Merry Christmas, everyone! As a kid, I always considered the 12th of December to be the first day of Christmas (12 days leading up to Christmas Eve). So for the next twelve days, it will be all holidays, all the time. I heartily apologise to all my non-Christmas celebrating readers (particularly since Hannukah is on this week – Happy Hannukah to all the chosen people tuning in), but there’s something lovely about the lights of the holidays. It’s my third year being in London in December, and there’s something really lovely about all the lights and the bustling shoppers and having an excuse to have my oven on a constant go (although, sadly, unlike the London portrayed in Love Actually, there is a LOT more rain).
But even more special for me is the time with my family in Delaware. There’s nothing more Christmas-y for me than hot chocolate with my sister on Christmas Eve, seeing snow out the window and getting to snuggle up in my pink XL flannel pajamas. Luckily for my readers, my blog will span three countries over these holidays (London, small town USA and rural Ireland) and I’m hoping to share the best of all traditions with you.
So on the first day of Christmas, my friend Claire gave to me…a mince pie reccc-iiiii-pppeeee (can you hear that playing in your head?) Claire’s an amazing friend I met through feminist activism in Ireland and as feminist bakers (yes, they do exist!), we’ve gotten to be really good friends. So when I told Claire I was doing Christmas recipes, she was excited to share mince pies (something I’ve never done as an American). So without further introduction, I’ll turn over to Claire!
I makes mince pies every Christmas, and have done since I was about 12. So when Beardy kindly asked me to blog about it, I was sort of amazed- surely everyone makes mince pies every year? The crumbly, flavoursome, fruity fudginess of homemade mince pies is far superior to any bought ones- even the fancy ones that point out that the pastry is all butter, or that they have some kind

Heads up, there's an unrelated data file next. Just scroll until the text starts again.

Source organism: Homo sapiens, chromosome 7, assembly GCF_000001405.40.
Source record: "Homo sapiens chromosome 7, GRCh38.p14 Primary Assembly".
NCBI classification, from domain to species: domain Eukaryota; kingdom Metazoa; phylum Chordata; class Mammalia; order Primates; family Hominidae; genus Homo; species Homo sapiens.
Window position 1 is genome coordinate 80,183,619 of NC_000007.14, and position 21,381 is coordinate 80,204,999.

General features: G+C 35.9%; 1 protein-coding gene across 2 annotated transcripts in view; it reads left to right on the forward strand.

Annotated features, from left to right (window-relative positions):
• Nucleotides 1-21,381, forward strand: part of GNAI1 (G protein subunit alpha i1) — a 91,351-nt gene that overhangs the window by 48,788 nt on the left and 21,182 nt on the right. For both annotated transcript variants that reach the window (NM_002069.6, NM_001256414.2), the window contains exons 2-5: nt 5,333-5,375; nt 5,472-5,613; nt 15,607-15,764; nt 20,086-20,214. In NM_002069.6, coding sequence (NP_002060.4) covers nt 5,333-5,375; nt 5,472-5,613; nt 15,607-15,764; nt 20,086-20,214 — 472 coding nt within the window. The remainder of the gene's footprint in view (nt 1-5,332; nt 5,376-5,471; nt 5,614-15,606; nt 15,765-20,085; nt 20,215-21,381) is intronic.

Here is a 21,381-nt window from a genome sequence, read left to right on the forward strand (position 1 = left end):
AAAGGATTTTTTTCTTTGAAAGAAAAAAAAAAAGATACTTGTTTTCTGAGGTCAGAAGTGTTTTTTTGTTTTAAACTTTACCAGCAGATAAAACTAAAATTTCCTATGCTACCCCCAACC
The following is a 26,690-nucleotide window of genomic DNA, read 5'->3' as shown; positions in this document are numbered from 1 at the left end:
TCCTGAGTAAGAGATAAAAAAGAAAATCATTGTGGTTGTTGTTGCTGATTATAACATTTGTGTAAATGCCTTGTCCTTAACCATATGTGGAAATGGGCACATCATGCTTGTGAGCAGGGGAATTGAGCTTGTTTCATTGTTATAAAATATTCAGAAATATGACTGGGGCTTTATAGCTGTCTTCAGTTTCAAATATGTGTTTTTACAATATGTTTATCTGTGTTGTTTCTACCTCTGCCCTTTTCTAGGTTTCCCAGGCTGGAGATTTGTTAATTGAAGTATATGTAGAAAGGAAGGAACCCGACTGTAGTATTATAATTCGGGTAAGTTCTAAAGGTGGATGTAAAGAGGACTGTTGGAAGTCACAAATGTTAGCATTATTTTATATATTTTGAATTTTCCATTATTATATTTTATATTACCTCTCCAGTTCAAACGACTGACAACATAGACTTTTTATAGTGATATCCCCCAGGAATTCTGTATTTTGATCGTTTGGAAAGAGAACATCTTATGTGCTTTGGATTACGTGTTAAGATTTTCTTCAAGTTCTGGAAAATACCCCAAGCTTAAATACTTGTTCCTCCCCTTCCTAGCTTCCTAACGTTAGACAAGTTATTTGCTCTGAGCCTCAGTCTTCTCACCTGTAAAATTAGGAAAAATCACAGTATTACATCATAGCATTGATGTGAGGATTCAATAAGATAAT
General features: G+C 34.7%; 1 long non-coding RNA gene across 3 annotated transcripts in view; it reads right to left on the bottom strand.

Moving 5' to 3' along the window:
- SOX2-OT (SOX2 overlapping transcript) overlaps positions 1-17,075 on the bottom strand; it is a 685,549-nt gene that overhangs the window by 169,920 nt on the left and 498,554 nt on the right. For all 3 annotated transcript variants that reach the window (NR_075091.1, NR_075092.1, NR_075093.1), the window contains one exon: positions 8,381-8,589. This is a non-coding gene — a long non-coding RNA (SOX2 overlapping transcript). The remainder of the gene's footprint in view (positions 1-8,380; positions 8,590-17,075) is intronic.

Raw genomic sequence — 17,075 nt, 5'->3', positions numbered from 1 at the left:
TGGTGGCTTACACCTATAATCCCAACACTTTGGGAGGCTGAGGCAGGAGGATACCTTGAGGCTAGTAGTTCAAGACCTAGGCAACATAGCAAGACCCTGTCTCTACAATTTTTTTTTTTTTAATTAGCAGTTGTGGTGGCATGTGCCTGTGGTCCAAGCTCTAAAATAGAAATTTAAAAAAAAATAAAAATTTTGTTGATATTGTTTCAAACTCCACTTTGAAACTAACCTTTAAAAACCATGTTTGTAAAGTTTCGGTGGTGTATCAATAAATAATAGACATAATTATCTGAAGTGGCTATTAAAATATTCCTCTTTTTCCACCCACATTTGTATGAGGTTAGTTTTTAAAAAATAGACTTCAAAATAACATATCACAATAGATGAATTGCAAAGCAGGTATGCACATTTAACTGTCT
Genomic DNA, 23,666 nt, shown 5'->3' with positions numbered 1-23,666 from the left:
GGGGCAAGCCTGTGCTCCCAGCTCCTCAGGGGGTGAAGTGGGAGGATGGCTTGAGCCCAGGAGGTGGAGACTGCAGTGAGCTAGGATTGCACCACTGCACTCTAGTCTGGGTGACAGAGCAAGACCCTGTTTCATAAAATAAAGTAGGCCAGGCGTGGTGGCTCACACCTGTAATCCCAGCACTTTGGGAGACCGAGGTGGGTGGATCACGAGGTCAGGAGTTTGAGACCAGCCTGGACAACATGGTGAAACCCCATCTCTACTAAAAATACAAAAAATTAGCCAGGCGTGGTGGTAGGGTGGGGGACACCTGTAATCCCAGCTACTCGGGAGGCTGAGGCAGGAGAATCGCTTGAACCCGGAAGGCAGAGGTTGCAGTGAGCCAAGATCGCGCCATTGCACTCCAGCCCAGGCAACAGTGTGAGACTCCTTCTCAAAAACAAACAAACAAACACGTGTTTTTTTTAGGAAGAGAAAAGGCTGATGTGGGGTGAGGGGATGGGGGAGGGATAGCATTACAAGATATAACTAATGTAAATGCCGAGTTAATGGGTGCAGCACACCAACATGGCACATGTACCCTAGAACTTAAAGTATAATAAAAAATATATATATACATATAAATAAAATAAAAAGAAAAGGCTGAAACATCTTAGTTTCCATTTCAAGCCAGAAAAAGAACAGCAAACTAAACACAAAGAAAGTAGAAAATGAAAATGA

of special reserve brandy in the mince.
Pick an evening when you have plenty of time, and patience. There are quite a few steps involved in making mince pies, so if you don’t have the time make the mince one night, the pastry the next, and assemble the pies the next night.
So here it is: my mince pies recipe. It makes 24 pies.
Firstly make the mince. I tend to make mine a couple of days in advance because I don’t add any suet. Suet is a hard animal fat which is in most old recipes for mince, presumably because it acts as a preservative. I prefer my mince to be
entirely vegetarian, but if kept in an airtight container like a Kilner jar, in the fridge, I have no doubt that it would last for a month. You can also make it the same day and it’ll still be delicious.
150 grams sultanas
150 grams mixed dried fruit
50 grams Glacé cherries
100 grams ground almonds
100 grams Muscovado sugar or soft dark brown sugar
50 grams butter (not pictured)
150 mls whiskey (with an ‘e’ because I’m Irish.)
Spices: A cinnamon stick
1 star anise
Ground black pepper
About 5 whole cloves
About half a tsp of grated nutmeg
1 piece of crystallised ginger, or half a tsp of ground ginger.
About half a tsp of vanilla extract
The mince isn’t an exact science that way that baking usually is. If there are particular dried fruits that you like you should use them, for example apricots, cranberries, figs, dates etc. I use sultanas because they’re most juicy than raisins, but it’s entirely up to you.